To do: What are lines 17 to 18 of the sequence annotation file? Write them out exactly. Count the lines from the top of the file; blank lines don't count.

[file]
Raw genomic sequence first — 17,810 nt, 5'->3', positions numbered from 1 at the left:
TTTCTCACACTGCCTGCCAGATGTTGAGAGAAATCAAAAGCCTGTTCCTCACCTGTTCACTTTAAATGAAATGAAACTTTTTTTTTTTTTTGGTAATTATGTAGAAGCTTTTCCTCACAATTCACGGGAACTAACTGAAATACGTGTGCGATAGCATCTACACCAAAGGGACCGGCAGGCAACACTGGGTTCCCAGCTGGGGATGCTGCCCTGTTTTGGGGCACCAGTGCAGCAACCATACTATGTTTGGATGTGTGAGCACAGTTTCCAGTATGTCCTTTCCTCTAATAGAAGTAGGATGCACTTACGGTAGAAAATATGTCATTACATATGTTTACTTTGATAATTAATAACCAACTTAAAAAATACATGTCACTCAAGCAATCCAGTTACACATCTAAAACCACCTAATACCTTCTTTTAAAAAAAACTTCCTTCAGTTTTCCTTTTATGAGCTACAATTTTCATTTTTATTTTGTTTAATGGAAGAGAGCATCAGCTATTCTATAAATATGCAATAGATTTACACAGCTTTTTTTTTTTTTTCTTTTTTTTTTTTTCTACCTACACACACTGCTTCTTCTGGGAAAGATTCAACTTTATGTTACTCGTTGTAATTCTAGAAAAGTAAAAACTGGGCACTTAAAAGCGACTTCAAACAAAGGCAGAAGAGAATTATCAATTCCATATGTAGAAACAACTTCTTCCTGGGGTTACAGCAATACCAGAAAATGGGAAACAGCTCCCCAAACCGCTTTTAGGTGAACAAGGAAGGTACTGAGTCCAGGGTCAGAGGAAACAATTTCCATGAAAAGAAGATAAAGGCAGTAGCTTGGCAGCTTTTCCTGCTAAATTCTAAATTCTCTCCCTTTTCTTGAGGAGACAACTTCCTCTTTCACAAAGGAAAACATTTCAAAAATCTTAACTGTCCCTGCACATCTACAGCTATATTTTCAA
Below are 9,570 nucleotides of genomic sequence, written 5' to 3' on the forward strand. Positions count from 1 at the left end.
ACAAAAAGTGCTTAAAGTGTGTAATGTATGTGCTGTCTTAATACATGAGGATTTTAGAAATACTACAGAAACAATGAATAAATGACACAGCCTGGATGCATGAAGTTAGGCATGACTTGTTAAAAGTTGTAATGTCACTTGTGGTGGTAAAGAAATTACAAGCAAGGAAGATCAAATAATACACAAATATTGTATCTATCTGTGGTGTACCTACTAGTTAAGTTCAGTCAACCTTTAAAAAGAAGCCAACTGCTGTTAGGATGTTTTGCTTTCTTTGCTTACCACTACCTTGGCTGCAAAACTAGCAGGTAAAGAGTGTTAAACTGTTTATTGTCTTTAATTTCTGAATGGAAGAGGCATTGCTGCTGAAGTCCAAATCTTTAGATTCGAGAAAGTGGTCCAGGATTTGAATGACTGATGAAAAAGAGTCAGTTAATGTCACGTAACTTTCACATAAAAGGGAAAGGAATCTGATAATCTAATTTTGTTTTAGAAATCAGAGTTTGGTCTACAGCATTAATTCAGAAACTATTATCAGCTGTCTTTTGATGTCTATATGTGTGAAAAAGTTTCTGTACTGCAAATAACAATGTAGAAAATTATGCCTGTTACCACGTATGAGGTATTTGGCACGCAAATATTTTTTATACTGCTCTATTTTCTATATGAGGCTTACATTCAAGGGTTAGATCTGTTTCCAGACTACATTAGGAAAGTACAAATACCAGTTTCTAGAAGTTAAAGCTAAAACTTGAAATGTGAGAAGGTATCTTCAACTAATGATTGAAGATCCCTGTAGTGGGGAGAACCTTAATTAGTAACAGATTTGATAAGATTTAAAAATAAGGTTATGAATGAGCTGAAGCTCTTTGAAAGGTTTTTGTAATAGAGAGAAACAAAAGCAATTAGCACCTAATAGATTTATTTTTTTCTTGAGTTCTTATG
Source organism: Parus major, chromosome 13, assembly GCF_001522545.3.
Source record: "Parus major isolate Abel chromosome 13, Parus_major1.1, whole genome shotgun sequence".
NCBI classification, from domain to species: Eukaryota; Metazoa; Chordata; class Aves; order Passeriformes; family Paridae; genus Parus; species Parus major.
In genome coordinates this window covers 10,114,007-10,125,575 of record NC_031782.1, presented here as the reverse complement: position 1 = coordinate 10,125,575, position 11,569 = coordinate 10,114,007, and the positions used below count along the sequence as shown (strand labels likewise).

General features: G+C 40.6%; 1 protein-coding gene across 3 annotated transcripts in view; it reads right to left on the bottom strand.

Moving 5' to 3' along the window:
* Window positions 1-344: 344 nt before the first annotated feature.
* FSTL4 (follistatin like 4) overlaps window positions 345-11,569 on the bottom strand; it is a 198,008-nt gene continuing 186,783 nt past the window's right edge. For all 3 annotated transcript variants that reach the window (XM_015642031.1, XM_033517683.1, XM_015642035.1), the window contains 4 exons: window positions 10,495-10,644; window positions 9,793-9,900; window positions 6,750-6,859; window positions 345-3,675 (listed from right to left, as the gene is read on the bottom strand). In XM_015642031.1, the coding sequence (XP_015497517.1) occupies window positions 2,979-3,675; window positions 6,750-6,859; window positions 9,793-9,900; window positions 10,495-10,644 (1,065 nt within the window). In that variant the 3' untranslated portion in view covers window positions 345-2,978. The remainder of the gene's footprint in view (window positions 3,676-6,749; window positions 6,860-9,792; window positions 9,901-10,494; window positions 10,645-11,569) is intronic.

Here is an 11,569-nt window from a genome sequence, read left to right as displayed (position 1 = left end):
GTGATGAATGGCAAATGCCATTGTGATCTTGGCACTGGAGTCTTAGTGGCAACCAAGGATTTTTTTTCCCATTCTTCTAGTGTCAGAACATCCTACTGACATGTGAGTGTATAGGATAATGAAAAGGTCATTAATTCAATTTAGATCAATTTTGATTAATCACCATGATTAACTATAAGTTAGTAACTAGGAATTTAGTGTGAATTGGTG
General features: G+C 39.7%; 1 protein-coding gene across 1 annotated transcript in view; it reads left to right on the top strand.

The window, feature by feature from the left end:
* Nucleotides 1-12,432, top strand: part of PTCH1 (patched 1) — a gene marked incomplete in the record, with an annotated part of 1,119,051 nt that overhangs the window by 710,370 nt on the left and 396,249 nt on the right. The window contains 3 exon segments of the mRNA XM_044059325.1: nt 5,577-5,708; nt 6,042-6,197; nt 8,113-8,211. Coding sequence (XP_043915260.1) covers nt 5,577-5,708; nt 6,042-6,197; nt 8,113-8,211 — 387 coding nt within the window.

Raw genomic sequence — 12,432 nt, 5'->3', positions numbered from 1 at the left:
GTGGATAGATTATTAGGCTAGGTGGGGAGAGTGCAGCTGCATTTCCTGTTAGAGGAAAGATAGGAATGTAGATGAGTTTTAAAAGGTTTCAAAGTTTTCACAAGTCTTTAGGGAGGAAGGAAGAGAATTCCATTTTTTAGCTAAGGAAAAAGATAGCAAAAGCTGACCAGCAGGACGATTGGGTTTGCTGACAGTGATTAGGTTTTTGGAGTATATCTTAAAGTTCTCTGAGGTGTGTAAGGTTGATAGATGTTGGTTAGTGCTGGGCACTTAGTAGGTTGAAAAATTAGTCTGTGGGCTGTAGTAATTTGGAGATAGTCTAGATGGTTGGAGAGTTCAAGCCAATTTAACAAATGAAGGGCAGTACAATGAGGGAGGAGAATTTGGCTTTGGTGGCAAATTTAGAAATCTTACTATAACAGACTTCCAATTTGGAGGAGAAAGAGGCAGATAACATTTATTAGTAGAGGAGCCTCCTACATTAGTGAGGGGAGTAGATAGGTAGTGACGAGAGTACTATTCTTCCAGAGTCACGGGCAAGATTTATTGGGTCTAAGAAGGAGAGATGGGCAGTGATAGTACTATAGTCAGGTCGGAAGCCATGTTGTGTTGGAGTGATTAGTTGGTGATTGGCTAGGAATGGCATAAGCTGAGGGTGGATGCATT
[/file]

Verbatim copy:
* Nucleotides 1-12,432, top strand: part of PTCH1 (patched 1) — a gene marked incomplete in the record, with an annotated part of 1,119,051 nt that overhangs the window by 710,370 nt on the left and 396,249 nt on the right. The window contains 3 exon segments of the mRNA XM_044059325.1: nt 5,577-5,708; nt 6,042-6,197; nt 8,113-8,211. Coding sequence (XP_043915260.1) covers nt 5,577-5,708; nt 6,042-6,197; nt 8,113-8,211 — 387 coding nt within the window.

Raw genomic sequence — 12,432 nt, 5'->3', positions numbered from 1 at the left: